Another Night with the Muse (poem)

The muse sits in the corner

of my room; eyes like

vacant saucers.

I sit at my writing desk,

grasping for an image, a concept,

a sentence. Anything.

Nothing comes.

My mind is like this room,

empty, with an occasional draft.

 

“It’s up to you,” says the Muse,

heckling me from the corner.

“Oh, really?” I ask. “Because,

I’m sitting here at my writing desk

and you’re sitting there

and I’m looking at a blank page

and you’re gazing into the creative abyss

and nothing is happening.

So, who’s fault is this, dear muse?”

 

She smiles.

Like how one does at a foolish child.

She smiles.

 

Back to the blank page.

Oh, Christ.

Back to the blank page.

 

The muse taps my shoudler

I look up at her.

She says, still smiling,

“I can’t guarantee you

magic everyday. Don’t you

think it’s a bit presumptuous

to think I can, or

will?”

 

Then she all but vaporizes into

thin air,

except for that knowing smile.

It lingers in the middle of the room,

suspended. Teeth and lips sway

like a cobweb in the breeze.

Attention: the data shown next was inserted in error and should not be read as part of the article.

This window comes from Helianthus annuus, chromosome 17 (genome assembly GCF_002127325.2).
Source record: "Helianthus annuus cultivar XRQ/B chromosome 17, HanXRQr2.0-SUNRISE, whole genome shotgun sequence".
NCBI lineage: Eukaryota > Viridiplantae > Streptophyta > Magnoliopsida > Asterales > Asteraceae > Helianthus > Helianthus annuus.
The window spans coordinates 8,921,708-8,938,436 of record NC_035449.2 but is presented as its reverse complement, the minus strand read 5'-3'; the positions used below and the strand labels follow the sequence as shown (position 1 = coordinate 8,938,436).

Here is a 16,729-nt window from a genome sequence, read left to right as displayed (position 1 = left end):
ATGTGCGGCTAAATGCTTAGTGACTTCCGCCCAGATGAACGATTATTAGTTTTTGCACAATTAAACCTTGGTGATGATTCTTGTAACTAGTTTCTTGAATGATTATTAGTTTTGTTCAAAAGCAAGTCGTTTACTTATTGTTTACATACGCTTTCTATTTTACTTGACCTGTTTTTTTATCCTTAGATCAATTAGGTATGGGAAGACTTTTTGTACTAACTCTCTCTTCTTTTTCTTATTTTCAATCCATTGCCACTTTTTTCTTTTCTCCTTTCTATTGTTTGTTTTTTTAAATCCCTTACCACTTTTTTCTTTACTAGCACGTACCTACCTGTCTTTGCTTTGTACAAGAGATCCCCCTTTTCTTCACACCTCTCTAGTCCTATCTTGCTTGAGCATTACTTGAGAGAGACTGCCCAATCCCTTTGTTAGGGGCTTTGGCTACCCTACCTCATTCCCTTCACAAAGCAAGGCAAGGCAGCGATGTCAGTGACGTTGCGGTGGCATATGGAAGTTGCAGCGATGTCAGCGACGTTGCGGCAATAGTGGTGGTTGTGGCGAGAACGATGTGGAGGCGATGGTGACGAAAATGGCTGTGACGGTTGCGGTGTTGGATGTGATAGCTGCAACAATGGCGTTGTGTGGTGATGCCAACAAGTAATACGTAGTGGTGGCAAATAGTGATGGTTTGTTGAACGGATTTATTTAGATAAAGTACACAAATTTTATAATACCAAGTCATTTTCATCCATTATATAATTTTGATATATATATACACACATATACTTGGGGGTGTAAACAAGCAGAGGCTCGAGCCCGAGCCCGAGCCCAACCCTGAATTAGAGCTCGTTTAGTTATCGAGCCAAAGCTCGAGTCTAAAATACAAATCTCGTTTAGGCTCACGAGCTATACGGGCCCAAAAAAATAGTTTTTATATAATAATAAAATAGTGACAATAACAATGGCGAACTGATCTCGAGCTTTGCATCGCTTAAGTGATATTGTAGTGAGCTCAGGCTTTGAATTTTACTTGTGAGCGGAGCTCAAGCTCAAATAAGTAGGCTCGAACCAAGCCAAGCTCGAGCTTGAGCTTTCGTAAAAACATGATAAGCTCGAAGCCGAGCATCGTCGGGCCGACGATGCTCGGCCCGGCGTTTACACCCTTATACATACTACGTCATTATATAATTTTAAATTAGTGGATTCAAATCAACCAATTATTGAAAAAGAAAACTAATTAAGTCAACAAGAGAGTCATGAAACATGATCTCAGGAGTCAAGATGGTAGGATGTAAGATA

Soon it is gone, too.

 

I get back to work.

With the muse out of my hair,

I can finally write this poem.

As Artists…

The following is a piece written specifically for my column, The Artist’s Corner, featured in the New Richmond News.

As Artists…

As artists, we must always have ‘yes’ in our hearts. That is the only way we may behold the world with a sufficient depth of vision. It is this vision of the world which translates best onto paper, canvas, film, or stage. If our eyes are shut and we are blind to the world, then our creative work, too, will be blind. An artist is most productive when she views life with an attitude of receptivity and openness.

This isn’t to say an artist must say ‘yes’ all the time to everything. Artists must also be capable of saying a firm ‘no’ a lot of the time, too. We must say no to close-mindedness, no to destruction, and no to convention. These things – close mindedness, destruction and convention – are not the elements which make an artist. They are the elements which make monsters. As artists, we must champion open mindedness, creation, and beauty.